Those of you interested in nineteenth century freak shows and the complexities of exhibiting 'cultural otherness', or the (de)humanization of the 'freak' and / or 'specimen', will certainly come across the diverse and often conflicting views on Saartjie (or Sarah) Baartman also known as the Hottentot Venus.
Stripped of her cultural context, Baartman was exhibited as one of the most popular 'freaks' in the nineteenth century, whose body was exposed to curious viewers as a spectacle of 'cultural otherness'. Baartman was presented to viewers in a cage, dressed in a tight fitting costume which emphasized her distinctive shape. Her breasts, buttocks and hypertrophied genitalia became the nineteenth century symbol for excessive and deviant female sexuality and inspired numerous primitivist ideologies which equated her with an animal. This voyeuristic exhibiting of her body continued long after her death, resulting in numerous discourses on gender, sexuality, race, colonialism and ethnocentrism.
In case you have access to it, you might find useful Sander L. Gilman's influential and frequently quoted article entitled 'Black Bodies, White Bodies: Toward an Iconography of Female Sexuality in Late Nineteenth-Century Art, Medicine and Literature' (Critical Inquiry 12, Autumn 1985) where he explores the representations of individuals in art which is frequently 'iconographic' in character, in which specific individuals represent particular 'classes' of people, especially when they are perceived as 'the other' and different to 'Western white male' concepts of normality. In referring to the Hottentot Venus, the article provides an exploration of racial stereotypes and their relationship to constructions of deviant sexuality. More specifically, Gilman discusses the 19th century fascination with Baartman's overtly sexualized 'anomalous' body parts, explaining it in the following terms:
Sarah Baartman's sexual parts, her genitalia and her buttocks, serve as the central image for the black female throughout the nineteenth century. And the model of de Blainville's and Cuvier's descriptions, which center on the detailed presentation of the sexual parts of the black, dominates all medical description during the nineteenth century. To an extent, this reflects the general nineteenth-century understanding of female sexuality as pathological: the female genitalia were of interest partly as examples of the various pathologies. (...) Sarah Baartman's genitalia and buttocks summarized her essence for the nineteenth century observers, or, indeed, for the twentieth century one.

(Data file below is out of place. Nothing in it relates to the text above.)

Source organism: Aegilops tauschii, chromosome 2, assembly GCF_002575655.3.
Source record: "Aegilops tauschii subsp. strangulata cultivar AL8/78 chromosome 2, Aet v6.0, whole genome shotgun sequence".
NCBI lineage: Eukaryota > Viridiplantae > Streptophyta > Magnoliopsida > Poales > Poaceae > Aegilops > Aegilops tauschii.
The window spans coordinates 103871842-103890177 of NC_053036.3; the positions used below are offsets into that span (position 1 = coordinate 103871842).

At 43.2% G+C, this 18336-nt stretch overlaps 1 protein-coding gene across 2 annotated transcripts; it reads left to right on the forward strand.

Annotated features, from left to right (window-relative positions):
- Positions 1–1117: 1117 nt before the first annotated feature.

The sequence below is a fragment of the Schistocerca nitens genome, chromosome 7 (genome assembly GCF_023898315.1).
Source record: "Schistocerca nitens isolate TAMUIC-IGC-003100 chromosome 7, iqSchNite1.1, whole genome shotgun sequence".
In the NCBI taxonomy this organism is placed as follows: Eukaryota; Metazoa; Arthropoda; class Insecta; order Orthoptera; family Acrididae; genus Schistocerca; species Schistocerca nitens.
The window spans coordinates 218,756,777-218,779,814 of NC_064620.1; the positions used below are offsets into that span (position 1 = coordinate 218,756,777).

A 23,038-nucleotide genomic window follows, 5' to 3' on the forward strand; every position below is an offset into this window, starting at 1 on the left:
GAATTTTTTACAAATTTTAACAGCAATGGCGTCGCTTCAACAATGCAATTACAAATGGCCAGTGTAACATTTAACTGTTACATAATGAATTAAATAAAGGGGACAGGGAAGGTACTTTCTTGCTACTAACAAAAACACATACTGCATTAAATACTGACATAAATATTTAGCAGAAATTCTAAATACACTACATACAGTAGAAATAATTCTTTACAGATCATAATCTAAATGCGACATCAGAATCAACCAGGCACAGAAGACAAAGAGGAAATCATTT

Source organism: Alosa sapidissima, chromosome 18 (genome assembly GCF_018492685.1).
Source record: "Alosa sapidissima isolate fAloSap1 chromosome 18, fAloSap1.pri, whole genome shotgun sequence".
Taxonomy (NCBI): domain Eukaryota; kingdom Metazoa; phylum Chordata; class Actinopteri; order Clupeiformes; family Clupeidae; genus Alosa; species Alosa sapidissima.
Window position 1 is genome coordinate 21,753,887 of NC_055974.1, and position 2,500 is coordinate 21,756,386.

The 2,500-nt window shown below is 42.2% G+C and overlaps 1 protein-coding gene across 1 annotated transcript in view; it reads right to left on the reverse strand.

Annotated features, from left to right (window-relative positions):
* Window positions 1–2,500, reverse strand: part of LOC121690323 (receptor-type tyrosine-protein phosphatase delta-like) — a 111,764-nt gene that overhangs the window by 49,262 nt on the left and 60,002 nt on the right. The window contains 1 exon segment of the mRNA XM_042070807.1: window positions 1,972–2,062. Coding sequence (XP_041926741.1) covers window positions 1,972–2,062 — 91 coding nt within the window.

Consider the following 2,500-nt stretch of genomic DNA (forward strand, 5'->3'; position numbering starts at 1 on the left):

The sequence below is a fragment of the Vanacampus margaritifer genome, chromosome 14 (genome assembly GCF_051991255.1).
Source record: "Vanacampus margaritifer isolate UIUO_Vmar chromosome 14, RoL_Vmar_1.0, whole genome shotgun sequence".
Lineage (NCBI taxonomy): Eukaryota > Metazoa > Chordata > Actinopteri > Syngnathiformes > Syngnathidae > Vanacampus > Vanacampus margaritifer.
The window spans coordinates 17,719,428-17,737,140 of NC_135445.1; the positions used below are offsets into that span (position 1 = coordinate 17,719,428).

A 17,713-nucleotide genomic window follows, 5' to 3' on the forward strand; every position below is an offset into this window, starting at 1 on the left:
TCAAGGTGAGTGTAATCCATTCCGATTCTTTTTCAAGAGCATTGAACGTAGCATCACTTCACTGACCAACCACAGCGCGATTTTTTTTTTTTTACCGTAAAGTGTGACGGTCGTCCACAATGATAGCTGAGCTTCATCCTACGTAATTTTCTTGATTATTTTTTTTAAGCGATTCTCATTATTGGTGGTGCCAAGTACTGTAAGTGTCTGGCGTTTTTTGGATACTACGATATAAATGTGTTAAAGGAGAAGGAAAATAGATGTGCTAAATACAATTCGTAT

This fascination with her body parts and her subsequent treatment as a preserved specimen additionally commodified her body, constructing it as simply another item to be collected and displayed. Dehumanized in medical reports, dissected and once again exposed after death, her voice remained largely obscured.
Another interesting article which highlights the importance of contextualization is Sadiah Qureshi's article 'Displaying Sara Baartman, the 'Hottentot Venus' (History of Science, Vol.42, 2004) which points to the processes involved in Baartman's objectification, politicization, exhibition and preservation. By examining these processes, it is possible to new perspectives on her story as well as 'historicize her tale'. Considering Baartman's agency, Qureshi writes:
A significant factor is the lack of agency Baartman inevitably possesses in any retelling of her story, since all the surviving records are accounts of her, rather than diaries or letters from her. Consequently, it is precisely the difficulty in recovering her agency that makes her amenable to employment as a cipher, even her minimal presence being enough; unfortunately this only constitutes further to her dispossession.
In the end, what can we know of Baartman's person? It seems to be an ever-evolving pursuit: by exploring the construction of the 'Hottentot Venus', critically reflecting on numerous existing discourses surrounding her (the sea of publications and biographies) as well as and contextualizing Baartman's story, it is possible to open new perspectives (and questions) on the life and experiences of this remarkable woman, whose real name still remains - unknown.